FRONTLINE does yet another great job as one of the only remaining investigative journalism outfit in America. It’s kind of like Sicko without the persuasive slant, though it is done in an editorial/feature style. You can watch it entirely online (because PBS is awesome), and there’s even a little bonus footage at the end where he explores Ayurvedic medicine. One of the great things about watching Frontline online is the little text popups that link to informative pages, such as this one, that contained a few very interesting graphs (click for bigger):
You’ll notice that the US spends far more money to far less effect than the other nations gathered in these charts (data gathered from a 2007 report by the Organisation for Economic Co-operation and Development (OECD)). Another really interesting section is on how different countries compensate doctors and deal with malpractice. I thought the author made a really excellent point when he said that the current presidential candidates are mentioning health care reform, but not one is referring to how we can emulate more effective systems from other parts of the world.
PBS FRONTLINE has their new special available for viewing online in its entirety:
Veteran FRONTLINE producer Michael Kirk draws on one of the richest archives in broadcast journalism — more than 40 FRONTLINE reports on Iraq and the war on terror. Combined with fresh reporting and new interviews, Bush’s War will be the definitive documentary analysis of one of the most challenging periods in the nation’s history.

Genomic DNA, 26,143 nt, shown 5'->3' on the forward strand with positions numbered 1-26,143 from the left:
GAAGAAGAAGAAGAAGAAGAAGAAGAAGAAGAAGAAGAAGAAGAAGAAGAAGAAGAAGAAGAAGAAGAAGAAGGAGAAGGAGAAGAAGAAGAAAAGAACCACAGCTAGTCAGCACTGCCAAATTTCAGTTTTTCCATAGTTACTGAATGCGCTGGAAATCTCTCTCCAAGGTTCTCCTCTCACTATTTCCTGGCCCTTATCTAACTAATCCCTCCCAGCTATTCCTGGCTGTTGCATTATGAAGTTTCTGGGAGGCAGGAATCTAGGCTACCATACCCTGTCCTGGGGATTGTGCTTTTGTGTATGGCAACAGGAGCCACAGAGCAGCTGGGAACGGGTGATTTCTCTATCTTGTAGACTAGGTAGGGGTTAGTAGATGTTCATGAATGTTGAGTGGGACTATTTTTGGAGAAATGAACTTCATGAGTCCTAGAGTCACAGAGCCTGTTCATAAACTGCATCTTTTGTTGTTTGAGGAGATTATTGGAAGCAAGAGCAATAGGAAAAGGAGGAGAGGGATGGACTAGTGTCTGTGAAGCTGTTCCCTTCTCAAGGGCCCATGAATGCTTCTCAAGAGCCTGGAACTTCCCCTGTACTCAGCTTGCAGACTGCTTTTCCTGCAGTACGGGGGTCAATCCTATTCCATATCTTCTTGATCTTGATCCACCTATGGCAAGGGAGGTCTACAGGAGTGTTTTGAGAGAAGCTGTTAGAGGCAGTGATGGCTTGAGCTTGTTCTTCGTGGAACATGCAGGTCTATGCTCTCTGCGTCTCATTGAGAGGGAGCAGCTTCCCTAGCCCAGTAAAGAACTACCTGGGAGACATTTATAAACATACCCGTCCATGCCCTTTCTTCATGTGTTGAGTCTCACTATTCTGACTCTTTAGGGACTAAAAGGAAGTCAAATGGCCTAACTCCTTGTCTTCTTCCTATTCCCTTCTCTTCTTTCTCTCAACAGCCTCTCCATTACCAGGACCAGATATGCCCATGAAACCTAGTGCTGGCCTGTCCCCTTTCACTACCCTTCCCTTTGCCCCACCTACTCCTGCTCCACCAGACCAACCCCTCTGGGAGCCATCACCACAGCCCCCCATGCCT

“Parts of this history have been told before,” Kirk says. “But no one has laid out the entire narrative to reveal in one epic story the scope and detail of how this war began and how it has been fought, both on the ground and deep inside the government.”
Frontline is pretty much the last bastion of serious news documentaries in America, so it’s probably worth a look.
FRONTLINE -PBS has a terrific slideshow of Kashmir, a turbulent and beautiful part of the world. Follow the links there for more info.
I just watched part of this PBS program, and it’s fascinating. A description from the website:
journeys deep into ancestry of an all-new group of remarkable individuals, offering an in-depth look at the African-American experience and race relations throughout U.S. history. Harvard professor Henry Louis Gates, Jr. returns as series host, guiding genealogical investigations down through the 20th century, Reconstruction, slavery and early U.S. history, and presenting cutting-edge genetic analysis that locates participants’ ancestors in Africa, Europe and America. Joining Professor Gates in the new broadcast are poet Maya Angelou, author Bliss Broyard, actor Don Cheadle, actor Morgan Freeman, theologian Peter Gomes, publisher Linda Johnson Rice, athlete Jackie Joyner-Kersee, radio personality Tom Joyner, comedian Chris Rock, music legend Tina Turner, and college administrator Kathleen Henderson, who was selected from more than 2,000 applicants to have her family history researched and DNA tested alongside the series’ well-known guests.
Check out the site, there are a lot of really interesting videos and stories. Try to imagine what it would be like if you were part of an entire race of people who know almost nothing about their ancestors.